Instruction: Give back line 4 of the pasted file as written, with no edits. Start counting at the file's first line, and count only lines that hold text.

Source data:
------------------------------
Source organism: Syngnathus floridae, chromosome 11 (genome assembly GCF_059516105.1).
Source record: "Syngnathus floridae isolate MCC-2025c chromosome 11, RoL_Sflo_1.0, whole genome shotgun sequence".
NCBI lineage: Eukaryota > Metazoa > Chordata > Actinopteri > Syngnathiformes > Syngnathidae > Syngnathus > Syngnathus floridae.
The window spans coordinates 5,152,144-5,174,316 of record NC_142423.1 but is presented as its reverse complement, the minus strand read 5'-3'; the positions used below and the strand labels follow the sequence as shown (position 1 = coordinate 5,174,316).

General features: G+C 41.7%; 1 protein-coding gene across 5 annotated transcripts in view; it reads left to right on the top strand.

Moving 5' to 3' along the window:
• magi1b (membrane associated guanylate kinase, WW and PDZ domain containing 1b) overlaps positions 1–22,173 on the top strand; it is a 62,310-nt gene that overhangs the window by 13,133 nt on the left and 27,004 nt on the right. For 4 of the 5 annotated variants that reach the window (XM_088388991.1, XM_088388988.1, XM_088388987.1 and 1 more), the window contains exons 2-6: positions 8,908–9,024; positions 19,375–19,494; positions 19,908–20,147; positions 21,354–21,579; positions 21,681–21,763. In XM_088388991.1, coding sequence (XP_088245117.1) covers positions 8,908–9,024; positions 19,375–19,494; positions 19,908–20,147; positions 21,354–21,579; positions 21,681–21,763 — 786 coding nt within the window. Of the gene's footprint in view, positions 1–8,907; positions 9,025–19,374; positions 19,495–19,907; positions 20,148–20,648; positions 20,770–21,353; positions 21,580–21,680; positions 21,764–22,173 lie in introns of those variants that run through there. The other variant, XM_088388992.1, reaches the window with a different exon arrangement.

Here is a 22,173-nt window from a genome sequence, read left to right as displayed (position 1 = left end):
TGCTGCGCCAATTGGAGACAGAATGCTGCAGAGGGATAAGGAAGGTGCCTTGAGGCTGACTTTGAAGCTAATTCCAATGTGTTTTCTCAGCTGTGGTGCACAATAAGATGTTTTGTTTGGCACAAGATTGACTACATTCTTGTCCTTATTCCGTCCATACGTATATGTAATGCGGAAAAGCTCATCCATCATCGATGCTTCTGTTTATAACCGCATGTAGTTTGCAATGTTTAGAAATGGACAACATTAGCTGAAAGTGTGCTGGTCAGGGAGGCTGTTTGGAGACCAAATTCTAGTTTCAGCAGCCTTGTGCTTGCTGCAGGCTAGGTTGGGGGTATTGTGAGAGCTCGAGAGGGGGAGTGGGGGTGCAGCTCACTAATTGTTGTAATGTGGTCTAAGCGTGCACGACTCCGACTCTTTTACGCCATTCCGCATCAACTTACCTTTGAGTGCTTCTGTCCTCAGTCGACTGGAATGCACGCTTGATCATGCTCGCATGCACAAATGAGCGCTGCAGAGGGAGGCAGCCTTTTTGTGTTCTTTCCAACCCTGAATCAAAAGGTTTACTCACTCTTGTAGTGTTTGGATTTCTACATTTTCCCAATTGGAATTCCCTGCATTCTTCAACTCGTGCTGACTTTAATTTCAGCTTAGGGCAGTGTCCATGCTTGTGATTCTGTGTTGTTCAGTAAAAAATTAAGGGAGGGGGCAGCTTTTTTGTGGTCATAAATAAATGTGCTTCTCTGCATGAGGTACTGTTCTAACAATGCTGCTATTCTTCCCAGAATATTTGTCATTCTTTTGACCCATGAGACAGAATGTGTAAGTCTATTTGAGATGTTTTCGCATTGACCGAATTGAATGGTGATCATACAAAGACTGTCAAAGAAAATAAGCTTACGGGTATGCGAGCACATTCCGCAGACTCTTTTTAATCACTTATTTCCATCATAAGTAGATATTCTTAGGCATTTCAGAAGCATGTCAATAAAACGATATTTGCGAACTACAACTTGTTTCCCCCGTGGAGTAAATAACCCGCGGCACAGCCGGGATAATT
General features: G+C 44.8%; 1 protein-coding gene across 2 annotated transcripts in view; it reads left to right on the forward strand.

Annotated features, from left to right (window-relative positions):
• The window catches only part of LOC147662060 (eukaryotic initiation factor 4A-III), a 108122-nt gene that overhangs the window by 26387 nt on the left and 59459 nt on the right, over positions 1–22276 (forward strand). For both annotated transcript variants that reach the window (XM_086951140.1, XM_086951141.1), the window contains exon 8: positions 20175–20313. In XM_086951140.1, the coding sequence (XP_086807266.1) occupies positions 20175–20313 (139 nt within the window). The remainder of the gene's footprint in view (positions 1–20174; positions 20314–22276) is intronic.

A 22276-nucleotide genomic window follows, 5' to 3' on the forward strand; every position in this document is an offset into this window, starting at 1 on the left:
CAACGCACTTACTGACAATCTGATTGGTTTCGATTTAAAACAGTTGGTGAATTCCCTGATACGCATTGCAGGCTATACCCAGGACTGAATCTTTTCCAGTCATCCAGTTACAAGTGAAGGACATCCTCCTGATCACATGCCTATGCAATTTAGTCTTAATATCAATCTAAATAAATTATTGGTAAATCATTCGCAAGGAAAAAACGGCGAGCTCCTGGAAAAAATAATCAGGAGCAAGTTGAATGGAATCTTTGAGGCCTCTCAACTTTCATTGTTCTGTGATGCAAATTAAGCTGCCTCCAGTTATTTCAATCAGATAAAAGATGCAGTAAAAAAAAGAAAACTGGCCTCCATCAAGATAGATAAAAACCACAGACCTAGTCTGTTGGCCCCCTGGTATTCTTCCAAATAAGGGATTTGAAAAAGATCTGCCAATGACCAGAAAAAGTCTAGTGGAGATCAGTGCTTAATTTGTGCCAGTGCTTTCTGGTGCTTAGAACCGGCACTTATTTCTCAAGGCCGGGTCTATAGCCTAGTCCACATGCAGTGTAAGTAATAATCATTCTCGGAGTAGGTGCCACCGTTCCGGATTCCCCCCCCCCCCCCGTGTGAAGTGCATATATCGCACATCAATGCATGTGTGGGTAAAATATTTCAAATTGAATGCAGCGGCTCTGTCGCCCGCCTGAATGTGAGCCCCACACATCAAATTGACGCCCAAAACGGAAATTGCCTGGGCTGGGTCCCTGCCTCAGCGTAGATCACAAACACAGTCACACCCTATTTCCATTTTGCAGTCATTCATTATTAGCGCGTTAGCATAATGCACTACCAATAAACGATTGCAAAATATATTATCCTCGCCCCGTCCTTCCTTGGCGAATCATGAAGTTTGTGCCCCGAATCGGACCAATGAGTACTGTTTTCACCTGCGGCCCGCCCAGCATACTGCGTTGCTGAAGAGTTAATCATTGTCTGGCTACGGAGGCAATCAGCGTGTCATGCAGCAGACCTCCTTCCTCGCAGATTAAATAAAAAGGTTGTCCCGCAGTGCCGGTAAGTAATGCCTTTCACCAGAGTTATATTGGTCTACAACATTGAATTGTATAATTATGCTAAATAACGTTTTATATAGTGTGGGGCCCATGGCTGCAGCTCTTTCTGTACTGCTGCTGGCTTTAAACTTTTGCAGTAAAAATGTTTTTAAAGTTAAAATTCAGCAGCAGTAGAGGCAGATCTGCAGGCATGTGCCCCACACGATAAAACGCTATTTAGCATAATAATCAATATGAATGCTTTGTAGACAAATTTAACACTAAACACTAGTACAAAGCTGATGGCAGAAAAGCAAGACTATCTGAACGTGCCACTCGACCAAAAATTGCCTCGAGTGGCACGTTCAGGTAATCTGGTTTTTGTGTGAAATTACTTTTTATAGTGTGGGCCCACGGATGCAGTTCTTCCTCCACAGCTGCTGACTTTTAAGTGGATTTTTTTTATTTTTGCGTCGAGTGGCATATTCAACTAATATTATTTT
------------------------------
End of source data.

The window spans coordinates 5,152,144-5,174,316 of record NC_142423.1 but is presented as its reverse complement, the minus strand read 5'-3'; the positions used below and the strand labels follow the sequence as shown (position 1 = coordinate 5,174,316).